The reason that the result of a division by zero is
undefined is the fact that **any attempt at a definition
leads to a contradiction.**

To begin with, how do we define *division*? The
ratio *r* of two numbers *a* and *b*:

is that number *r* that satisfies

Well, if *b=0*, i.e., we are trying to divide by
zero, we have to find a number *r* such that

Now you could say that *r=infinity* satisfies (1).
That's a common way of putting things, but what's infinity?
It is not a number! Why not? Because if we treated it like
a number we'd run into contradictions. Ask for example what
we obtain when adding a number to infinity. The common
perception is that infinity plus any number is still
infinity. If that's so, then

which would imply that 1 equals 2 if infinity was a number. That in turn would imply that all integers are equal, for example, and our whole number system would collapse.

I said above that we can't solve the equation (1) unless
*a=0*. So, **in that case**, what does it mean to
divide by zero?

Again, we run into contradictions if we attempt to assign
any number to *0/0*.

Let's call the result of *0/0*, *z*, if it
made sense. *z* would have to satisfy

That's OK as far as it goes, any number *z* satisfies
that equation. But it means that the result of *0/0*
could be anything. We could argue that it's 1, or 2, and
again we have a contradiction since *1* does not
equal *2.*

But perhaps there is a number *z* satisfying (2)
that's somehow special and we just have not identified it?
So here is a slightly more subtle approach. Division is a
continuous process. Suppose *b* and *c* are
both non-zero. Then, in a sense that can be made
precise.
the ratios *a/b* and *a/c* will be *close
* if *b* and *c* are close. A similar
statement applies to the numerator of a ratio (except that
*it* may be zero.)

So now assume that *0/0* has some meaningful
numerical value (whatever it may be - we don't know yet),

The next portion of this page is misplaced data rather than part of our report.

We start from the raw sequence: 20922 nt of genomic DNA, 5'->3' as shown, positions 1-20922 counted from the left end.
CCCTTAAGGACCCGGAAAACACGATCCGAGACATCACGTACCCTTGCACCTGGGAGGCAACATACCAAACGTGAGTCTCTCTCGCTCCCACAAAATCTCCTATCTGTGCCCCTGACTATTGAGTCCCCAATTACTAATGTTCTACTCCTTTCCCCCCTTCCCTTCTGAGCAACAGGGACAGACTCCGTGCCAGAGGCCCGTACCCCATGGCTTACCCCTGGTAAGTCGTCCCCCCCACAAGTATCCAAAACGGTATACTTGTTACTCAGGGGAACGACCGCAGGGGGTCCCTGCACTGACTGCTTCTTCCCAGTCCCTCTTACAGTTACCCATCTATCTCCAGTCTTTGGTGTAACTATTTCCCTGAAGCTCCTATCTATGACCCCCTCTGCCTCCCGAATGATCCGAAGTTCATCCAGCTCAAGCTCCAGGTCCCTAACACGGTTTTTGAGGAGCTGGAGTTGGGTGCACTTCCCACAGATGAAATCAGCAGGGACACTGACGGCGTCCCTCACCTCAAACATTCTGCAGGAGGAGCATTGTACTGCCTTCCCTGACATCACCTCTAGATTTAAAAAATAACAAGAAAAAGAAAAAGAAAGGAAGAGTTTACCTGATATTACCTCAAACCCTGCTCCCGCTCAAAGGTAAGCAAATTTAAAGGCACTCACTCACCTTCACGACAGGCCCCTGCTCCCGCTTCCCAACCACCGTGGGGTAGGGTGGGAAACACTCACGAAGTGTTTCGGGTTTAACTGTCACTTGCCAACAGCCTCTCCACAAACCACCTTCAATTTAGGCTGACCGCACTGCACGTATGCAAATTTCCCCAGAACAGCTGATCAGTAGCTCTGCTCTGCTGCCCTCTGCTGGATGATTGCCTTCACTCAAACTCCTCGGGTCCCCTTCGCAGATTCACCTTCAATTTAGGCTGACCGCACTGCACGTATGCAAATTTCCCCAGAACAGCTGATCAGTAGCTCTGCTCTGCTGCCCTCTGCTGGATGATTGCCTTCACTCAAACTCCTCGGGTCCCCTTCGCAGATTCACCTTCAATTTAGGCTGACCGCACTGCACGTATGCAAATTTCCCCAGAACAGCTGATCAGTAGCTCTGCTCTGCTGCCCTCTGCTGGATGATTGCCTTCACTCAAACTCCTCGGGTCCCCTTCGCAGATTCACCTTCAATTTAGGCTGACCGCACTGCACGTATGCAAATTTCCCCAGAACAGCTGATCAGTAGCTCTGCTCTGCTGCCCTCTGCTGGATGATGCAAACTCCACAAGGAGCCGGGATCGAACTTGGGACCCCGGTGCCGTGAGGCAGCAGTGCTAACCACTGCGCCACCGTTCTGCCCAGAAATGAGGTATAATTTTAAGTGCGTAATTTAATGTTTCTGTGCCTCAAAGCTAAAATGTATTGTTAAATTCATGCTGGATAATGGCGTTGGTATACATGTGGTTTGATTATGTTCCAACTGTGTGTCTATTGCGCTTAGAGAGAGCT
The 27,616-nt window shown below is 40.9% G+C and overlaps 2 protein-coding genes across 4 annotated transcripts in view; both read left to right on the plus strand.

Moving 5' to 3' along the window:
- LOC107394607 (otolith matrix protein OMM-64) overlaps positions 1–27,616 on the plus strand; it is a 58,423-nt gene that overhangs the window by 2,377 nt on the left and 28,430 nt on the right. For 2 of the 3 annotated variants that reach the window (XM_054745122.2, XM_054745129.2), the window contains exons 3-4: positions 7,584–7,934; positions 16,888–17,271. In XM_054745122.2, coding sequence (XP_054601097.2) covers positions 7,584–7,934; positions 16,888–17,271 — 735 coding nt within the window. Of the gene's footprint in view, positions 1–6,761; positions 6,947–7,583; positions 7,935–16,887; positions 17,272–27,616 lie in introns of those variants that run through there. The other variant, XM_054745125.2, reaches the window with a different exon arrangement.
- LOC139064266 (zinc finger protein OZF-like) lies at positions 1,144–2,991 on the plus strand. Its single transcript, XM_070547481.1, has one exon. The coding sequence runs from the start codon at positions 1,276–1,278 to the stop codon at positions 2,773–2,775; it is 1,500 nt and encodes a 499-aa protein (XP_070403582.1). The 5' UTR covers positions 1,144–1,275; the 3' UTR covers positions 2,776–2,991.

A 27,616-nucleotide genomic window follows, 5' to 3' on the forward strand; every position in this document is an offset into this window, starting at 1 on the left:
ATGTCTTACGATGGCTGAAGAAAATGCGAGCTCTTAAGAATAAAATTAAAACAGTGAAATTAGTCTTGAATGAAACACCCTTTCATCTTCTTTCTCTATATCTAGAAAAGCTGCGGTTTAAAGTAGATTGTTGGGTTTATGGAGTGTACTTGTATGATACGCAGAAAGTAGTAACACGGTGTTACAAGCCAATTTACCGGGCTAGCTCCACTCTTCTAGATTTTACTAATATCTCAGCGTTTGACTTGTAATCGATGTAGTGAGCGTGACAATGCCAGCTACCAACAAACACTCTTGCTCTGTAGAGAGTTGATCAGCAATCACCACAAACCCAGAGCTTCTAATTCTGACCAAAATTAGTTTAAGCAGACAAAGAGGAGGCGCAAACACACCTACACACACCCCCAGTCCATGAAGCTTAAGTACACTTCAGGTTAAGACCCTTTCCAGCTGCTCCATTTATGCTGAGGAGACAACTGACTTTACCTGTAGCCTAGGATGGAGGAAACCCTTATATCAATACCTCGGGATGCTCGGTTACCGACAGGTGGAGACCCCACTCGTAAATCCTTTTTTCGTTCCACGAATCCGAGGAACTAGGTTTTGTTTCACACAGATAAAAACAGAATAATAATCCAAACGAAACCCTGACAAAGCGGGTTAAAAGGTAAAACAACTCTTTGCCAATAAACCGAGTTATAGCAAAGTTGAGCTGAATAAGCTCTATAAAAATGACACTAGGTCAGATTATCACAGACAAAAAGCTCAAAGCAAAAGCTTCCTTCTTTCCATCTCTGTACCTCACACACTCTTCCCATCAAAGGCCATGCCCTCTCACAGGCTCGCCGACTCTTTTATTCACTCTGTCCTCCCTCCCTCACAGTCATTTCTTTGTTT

and consider a situation where both *a* and *b
* in the ratio *a/b* become smaller and smaller.
As they do the ratio should become closer and closer to the
unknown value of *0/0*.

There are many ways in which we can choose *a* and
*b* and let them become smaller. For example,
suppose that *a=b* throughout the process. For
example, we might pick

Since

for all choices of *a* we get the ratio 1 every time!
This suggests that *0/0* should equal 1. But we
could just as well pick

and let *a* be **twice as large** as *b*.
Then the ratio is always 2! So *0/0* should equal 2.
But we just said it should equal 1! In fact, by letting
*a* be *r* times as large as *b* we
could get any ratio *r* we please!

So again we run into contradictions, and therefore we are compelled to

It's a common strategy in teaching to simplify concepts when
they are first encountered. In other words, it's common for
your teacher **to lie** to you. I just did! Actually,
there *is* a way to make sense of the expression *
0/0*. The basic idea is to let both the numerator and
the denominator become smaller and smaller, and to make the
value of *0/0* dependent upon the way in which
numerator and denominator approach 0. This is explained
more thoroughly
here.

Fine print, your comments, more links, Peter Alfeld, PA1UM

[17-Feb-1997]